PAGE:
By contrast, the a priori assumption of Hathaway and other advocates of privatisation, that any cost advantages arising from public ownership are offset by unspecified indirect costs, leads to a conclusion just as extreme as that cited above, namely that all productive enterprises should be privately owned. The fact that mixed economies have historically been more successful than any other form of economic organisation, including free market capitalism, suggests that the present value approach to the evaluation of privatisation is correct and that approaches based on a priori assumptions about the inherent superiority of either public or private enterprises should be rejected.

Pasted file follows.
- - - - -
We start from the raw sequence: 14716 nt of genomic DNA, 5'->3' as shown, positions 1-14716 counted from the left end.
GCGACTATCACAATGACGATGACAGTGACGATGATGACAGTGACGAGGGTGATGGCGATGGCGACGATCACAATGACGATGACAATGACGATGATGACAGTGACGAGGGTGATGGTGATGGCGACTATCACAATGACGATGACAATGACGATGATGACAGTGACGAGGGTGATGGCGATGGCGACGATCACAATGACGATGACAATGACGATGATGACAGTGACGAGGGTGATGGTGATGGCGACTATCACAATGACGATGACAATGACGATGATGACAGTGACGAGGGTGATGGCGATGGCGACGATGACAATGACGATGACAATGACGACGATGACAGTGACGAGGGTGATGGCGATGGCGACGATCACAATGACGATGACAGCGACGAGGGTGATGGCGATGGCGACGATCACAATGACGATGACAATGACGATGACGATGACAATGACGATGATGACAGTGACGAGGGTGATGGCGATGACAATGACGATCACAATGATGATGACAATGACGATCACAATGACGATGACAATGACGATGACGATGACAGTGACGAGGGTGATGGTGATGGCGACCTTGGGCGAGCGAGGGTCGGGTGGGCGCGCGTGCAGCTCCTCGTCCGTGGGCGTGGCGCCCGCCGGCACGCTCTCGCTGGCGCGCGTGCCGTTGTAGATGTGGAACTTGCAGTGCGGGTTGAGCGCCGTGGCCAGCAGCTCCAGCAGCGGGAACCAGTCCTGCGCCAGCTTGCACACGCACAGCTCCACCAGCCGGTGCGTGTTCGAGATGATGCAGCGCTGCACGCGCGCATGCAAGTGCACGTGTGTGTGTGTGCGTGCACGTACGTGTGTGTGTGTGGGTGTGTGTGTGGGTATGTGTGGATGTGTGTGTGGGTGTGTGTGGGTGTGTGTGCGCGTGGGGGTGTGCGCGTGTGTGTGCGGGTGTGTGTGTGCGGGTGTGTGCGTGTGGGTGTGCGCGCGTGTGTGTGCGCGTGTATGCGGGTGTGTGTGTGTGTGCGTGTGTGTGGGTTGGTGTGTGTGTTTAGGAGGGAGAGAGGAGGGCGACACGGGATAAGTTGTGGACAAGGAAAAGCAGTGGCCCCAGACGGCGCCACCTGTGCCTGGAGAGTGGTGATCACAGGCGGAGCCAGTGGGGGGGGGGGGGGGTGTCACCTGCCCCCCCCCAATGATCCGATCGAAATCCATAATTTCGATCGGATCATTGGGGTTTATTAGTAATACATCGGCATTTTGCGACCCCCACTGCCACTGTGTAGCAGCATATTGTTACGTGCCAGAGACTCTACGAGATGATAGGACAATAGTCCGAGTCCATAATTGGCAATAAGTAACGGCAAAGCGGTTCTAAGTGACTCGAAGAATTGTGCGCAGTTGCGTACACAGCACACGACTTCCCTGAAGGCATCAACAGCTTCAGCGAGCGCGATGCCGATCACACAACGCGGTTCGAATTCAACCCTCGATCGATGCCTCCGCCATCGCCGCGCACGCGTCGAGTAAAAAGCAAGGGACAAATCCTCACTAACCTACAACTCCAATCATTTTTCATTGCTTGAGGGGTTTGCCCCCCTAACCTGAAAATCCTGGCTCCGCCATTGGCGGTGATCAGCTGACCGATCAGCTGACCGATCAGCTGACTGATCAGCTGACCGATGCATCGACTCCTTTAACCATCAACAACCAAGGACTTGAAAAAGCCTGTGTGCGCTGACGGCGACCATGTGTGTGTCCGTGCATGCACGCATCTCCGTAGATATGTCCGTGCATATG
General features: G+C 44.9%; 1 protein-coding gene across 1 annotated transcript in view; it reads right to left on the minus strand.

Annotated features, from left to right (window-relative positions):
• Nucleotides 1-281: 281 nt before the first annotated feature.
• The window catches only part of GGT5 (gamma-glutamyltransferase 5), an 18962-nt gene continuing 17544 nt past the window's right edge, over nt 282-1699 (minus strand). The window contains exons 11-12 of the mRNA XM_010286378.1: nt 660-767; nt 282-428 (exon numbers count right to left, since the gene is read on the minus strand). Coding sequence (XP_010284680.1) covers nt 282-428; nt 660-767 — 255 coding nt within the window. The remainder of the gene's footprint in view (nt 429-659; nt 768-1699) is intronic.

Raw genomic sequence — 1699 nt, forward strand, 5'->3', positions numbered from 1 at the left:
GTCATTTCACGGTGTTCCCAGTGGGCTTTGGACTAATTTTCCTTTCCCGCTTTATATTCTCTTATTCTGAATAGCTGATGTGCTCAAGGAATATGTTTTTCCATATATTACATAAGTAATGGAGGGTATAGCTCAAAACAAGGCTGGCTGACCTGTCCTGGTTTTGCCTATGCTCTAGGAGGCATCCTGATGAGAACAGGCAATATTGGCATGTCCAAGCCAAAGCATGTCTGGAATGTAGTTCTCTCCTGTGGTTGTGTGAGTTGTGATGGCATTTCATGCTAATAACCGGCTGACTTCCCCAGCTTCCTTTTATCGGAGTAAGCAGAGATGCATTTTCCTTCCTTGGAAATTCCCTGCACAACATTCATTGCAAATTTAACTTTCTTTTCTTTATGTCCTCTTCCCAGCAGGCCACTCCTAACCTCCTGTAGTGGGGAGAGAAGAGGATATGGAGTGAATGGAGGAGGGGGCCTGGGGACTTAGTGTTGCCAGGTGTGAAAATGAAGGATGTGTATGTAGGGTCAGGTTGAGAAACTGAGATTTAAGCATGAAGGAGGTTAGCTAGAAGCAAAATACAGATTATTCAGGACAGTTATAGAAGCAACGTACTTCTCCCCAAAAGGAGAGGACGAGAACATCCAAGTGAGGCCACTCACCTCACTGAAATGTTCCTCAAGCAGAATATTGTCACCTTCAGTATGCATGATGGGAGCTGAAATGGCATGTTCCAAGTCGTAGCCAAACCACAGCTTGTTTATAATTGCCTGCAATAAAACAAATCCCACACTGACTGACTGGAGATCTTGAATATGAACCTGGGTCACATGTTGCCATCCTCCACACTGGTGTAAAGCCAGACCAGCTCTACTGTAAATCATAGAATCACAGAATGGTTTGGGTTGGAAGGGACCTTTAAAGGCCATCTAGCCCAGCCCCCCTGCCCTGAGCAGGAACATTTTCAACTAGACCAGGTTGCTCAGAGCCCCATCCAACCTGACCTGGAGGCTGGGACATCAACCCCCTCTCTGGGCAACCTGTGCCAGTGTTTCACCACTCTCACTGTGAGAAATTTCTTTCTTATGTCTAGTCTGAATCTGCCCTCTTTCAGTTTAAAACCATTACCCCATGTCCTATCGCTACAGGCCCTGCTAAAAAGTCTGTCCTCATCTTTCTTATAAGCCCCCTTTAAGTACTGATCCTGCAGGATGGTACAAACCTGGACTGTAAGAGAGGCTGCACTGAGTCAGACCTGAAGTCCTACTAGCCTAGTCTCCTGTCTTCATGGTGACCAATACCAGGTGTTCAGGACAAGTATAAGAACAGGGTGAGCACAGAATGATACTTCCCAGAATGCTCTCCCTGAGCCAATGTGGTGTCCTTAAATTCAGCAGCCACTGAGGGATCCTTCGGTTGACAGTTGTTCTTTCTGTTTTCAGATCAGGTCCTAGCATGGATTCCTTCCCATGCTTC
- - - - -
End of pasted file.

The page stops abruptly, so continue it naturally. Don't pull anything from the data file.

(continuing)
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Quiggin, J. (1994), 'The fiscal gains from contracting out: Transfers or efficiency improvements?', Australian Economic Review September, 97-102.
Quiggin, J., (1996), The partial privatisation of Telstra: an assessment, Submission to Senate Environment, Recreation, Communications and the Arts Reference Committe inquiry into the Telstra (Dilution of Public Ownership) Bill 1996.
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Trace, K. (1995), 'You couldn't give it away: Privatising the Australian National Line', Agenda 2(4), 433-44.
Walker, R. (1994), 'Privatisation: A reassessment', Journal of Australian Political Economy 34, 27-52.